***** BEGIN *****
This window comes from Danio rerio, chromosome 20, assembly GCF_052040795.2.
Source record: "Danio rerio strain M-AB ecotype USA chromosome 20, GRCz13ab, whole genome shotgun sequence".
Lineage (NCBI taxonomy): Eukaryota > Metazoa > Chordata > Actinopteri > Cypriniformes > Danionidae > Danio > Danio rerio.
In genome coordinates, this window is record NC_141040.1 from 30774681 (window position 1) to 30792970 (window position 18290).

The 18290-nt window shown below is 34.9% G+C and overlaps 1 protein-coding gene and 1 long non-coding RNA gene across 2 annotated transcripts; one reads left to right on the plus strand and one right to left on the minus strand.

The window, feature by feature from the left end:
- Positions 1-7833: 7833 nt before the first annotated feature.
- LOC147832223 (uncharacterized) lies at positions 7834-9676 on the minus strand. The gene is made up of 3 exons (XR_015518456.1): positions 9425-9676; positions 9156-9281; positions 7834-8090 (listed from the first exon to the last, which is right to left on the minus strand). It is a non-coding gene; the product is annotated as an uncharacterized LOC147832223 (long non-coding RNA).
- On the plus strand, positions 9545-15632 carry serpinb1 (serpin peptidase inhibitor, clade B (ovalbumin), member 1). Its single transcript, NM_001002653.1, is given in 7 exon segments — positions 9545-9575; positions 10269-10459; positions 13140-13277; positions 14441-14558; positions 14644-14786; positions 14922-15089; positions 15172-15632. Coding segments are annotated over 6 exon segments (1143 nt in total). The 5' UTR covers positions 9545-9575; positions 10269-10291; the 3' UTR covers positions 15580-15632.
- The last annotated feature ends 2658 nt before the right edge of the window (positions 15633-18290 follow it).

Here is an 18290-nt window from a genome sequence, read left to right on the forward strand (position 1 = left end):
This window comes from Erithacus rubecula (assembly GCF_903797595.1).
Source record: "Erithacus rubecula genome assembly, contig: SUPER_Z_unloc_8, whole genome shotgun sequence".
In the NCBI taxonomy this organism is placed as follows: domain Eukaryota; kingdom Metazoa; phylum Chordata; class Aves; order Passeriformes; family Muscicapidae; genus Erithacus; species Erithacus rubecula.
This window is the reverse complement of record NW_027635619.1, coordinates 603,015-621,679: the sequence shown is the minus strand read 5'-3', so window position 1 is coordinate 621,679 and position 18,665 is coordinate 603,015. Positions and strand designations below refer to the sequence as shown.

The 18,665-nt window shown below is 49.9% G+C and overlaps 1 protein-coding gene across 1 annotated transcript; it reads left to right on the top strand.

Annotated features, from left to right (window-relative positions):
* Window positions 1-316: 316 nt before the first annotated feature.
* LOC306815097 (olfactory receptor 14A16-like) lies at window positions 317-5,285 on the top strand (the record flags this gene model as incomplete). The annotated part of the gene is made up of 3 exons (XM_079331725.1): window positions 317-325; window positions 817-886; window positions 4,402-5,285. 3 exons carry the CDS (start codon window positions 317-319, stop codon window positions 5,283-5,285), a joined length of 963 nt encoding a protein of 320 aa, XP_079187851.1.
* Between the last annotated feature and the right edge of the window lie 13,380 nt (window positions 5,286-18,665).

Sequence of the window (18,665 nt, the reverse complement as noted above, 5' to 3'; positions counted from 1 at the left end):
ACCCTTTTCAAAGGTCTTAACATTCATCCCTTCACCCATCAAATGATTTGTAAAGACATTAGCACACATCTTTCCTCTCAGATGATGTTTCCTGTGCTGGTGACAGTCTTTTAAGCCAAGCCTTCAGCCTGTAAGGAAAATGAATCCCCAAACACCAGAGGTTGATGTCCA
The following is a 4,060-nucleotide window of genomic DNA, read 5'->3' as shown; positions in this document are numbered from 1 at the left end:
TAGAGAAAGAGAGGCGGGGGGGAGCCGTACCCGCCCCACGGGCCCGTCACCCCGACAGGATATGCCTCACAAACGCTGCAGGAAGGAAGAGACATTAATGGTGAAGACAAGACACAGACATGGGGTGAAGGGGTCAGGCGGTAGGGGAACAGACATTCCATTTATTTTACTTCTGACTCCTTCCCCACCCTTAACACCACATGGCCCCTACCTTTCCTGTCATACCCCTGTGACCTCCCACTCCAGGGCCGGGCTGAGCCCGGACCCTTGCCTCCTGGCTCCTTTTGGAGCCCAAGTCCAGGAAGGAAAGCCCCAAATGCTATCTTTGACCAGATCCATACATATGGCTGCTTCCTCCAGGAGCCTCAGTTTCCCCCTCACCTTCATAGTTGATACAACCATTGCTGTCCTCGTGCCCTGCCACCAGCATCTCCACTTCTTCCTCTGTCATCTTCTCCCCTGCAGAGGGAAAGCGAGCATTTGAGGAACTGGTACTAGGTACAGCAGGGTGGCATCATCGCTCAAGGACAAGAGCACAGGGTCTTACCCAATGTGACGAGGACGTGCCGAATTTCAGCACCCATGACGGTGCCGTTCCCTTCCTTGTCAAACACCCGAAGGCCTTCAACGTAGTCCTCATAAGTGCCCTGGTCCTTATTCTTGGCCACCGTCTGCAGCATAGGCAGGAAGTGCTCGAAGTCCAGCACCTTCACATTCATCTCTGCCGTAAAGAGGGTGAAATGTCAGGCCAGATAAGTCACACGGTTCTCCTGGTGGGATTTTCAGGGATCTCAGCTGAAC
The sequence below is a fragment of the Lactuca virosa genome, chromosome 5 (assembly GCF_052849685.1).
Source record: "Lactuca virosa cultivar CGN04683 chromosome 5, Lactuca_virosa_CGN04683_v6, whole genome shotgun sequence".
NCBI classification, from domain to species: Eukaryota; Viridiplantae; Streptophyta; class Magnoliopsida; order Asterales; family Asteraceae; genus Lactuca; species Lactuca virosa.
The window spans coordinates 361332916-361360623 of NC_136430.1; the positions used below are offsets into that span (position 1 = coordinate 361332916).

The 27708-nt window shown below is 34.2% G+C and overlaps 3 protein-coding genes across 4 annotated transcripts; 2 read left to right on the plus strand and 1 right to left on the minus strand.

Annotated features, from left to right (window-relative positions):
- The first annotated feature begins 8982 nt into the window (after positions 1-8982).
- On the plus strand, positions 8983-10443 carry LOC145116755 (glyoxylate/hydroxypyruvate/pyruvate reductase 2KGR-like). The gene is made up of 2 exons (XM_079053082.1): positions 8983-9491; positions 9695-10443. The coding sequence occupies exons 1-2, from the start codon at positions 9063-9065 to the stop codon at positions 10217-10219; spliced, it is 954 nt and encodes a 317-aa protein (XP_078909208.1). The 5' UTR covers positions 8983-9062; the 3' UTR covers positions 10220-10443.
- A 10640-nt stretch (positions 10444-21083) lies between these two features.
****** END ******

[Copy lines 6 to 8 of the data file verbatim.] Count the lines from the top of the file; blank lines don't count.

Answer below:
The window, feature by feature from the left end:
- Positions 1-7833: 7833 nt before the first annotated feature.
- LOC147832223 (uncharacterized) lies at positions 7834-9676 on the minus strand. The gene is made up of 3 exons (XR_015518456.1): positions 9425-9676; positions 9156-9281; positions 7834-8090 (listed from the first exon to the last, which is right to left on the minus strand). It is a non-coding gene; the product is annotated as an uncharacterized LOC147832223 (long non-coding RNA).